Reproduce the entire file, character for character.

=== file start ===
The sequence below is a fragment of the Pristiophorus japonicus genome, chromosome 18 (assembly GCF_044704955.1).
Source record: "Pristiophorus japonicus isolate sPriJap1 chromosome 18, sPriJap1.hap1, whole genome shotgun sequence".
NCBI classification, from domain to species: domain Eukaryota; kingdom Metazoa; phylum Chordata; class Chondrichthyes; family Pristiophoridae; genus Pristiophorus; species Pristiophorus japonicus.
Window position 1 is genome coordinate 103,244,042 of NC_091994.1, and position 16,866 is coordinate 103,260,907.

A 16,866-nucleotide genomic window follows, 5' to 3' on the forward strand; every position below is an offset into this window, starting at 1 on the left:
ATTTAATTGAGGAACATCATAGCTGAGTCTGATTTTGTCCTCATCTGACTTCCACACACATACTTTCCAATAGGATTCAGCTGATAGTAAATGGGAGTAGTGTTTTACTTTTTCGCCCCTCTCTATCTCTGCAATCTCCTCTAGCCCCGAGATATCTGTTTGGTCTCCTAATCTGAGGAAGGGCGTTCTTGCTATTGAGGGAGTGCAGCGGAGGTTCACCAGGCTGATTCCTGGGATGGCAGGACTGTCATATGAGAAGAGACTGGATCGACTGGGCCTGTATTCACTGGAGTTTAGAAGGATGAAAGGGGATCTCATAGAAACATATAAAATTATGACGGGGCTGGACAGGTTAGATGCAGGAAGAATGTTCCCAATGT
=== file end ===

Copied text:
The sequence below is a fragment of the Pristiophorus japonicus genome, chromosome 18 (assembly GCF_044704955.1).
Source record: "Pristiophorus japonicus isolate sPriJap1 chromosome 18, sPriJap1.hap1, whole genome shotgun sequence".
NCBI classification, from domain to species: domain Eukaryota; kingdom Metazoa; phylum Chordata; class Chondrichthyes; family Pristiophoridae; genus Pristiophorus; species Pristiophorus japonicus.
Window position 1 is genome coordinate 103,244,042 of NC_091994.1, and position 16,866 is coordinate 103,260,907.

A 16,866-nucleotide genomic window follows, 5' to 3' on the forward strand; every position below is an offset into this window, starting at 1 on the left:
ATTTAATTGAGGAACATCATAGCTGAGTCTGATTTTGTCCTCATCTGACTTCCACACACATACTTTCCAATAGGATTCAGCTGATAGTAAATGGGAGTAGTGTTTTACTTTTTCGCCCCTCTCTATCTCTGCAATCTCCTCTAGCCCCGAGATATCTGTTTGGTCTCCTAATCTGAGGAAGGGCGTTCTTGCTATTGAGGGAGTGCAGCGGAGGTTCACCAGGCTGATTCCTGGGATGGCAGGACTGTCATATGAGAAGAGACTGGATCGACTGGGCCTGTATTCACTGGAGTTTAGAAGGATGAAAGGGGATCTCATAGAAACATATAAAATTATGACGGGGCTGGACAGGTTAGATGCAGGAAGAATGTTCCCAATGT